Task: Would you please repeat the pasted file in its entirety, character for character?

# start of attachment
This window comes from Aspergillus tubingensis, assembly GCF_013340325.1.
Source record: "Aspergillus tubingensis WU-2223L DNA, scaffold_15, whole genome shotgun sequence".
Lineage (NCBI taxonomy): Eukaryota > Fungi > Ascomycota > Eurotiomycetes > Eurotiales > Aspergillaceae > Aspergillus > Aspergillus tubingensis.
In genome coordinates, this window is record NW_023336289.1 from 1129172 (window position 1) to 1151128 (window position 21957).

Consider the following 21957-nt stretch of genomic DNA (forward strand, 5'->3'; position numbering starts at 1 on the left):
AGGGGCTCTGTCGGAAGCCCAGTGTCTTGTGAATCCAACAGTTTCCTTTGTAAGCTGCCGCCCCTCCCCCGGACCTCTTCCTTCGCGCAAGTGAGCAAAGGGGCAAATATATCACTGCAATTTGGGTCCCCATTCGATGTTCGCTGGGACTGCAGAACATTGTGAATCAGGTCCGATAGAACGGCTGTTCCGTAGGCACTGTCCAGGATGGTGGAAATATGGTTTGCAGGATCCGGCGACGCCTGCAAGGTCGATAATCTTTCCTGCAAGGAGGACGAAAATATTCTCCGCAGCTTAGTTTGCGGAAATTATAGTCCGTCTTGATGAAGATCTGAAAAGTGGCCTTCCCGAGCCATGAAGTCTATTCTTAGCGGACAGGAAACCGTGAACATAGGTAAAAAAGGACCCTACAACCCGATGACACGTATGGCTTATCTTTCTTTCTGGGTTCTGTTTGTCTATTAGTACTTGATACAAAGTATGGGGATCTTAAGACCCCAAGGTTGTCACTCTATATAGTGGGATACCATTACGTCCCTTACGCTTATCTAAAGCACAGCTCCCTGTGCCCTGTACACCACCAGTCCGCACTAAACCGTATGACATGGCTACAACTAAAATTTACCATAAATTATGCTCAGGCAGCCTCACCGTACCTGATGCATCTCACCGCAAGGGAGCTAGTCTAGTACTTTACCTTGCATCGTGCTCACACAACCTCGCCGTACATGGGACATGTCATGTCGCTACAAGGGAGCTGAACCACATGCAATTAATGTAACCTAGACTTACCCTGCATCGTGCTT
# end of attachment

This window comes from Aspergillus tubingensis, assembly GCF_013340325.1.
Source record: "Aspergillus tubingensis WU-2223L DNA, scaffold_15, whole genome shotgun sequence".
Lineage (NCBI taxonomy): Eukaryota > Fungi > Ascomycota > Eurotiomycetes > Eurotiales > Aspergillaceae > Aspergillus > Aspergillus tubingensis.
In genome coordinates, this window is record NW_023336289.1 from 1129172 (window position 1) to 1151128 (window position 21957).

Consider the following 21957-nt stretch of genomic DNA (forward strand, 5'->3'; position numbering starts at 1 on the left):
AGGGGCTCTGTCGGAAGCCCAGTGTCTTGTGAATCCAACAGTTTCCTTTGTAAGCTGCCGCCCCTCCCCCGGACCTCTTCCTTCGCGCAAGTGAGCAAAGGGGCAAATATATCACTGCAATTTGGGTCCCCATTCGATGTTCGCTGGGACTGCAGAACATTGTGAATCAGGTCCGATAGAACGGCTGTTCCGTAGGCACTGTCCAGGATGGTGGAAATATGGTTTGCAGGATCCGGCGACGCCTGCAAGGTCGATAATCTTTCCTGCAAGGAGGACGAAAATATTCTCCGCAGCTTAGTTTGCGGAAATTATAGTCCGTCTTGATGAAGATCTGAAAAGTGGCCTTCCCGAGCCATGAAGTCTATTCTTAGCGGACAGGAAACCGTGAACATAGGTAAAAAAGGACCCTACAACCCGATGACACGTATGGCTTATCTTTCTTTCTGGGTTCTGTTTGTCTATTAGTACTTGATACAAAGTATGGGGATCTTAAGACCCCAAGGTTGTCACTCTATATAGTGGGATACCATTACGTCCCTTACGCTTATCTAAAGCACAGCTCCCTGTGCCCTGTACACCACCAGTCCGCACTAAACCGTATGACATGGCTACAACTAAAATTTACCATAAATTATGCTCAGGCAGCCTCACCGTACCTGATGCATCTCACCGCAAGGGAGCTAGTCTAGTACTTTACCTTGCATCGTGCTCACACAACCTCGCCGTACATGGGACATGTCATGTCGCTACAAGGGAGCTGAACCACATGCAATTAATGTAACCTAGACTTACCCTGCATCGTGCTT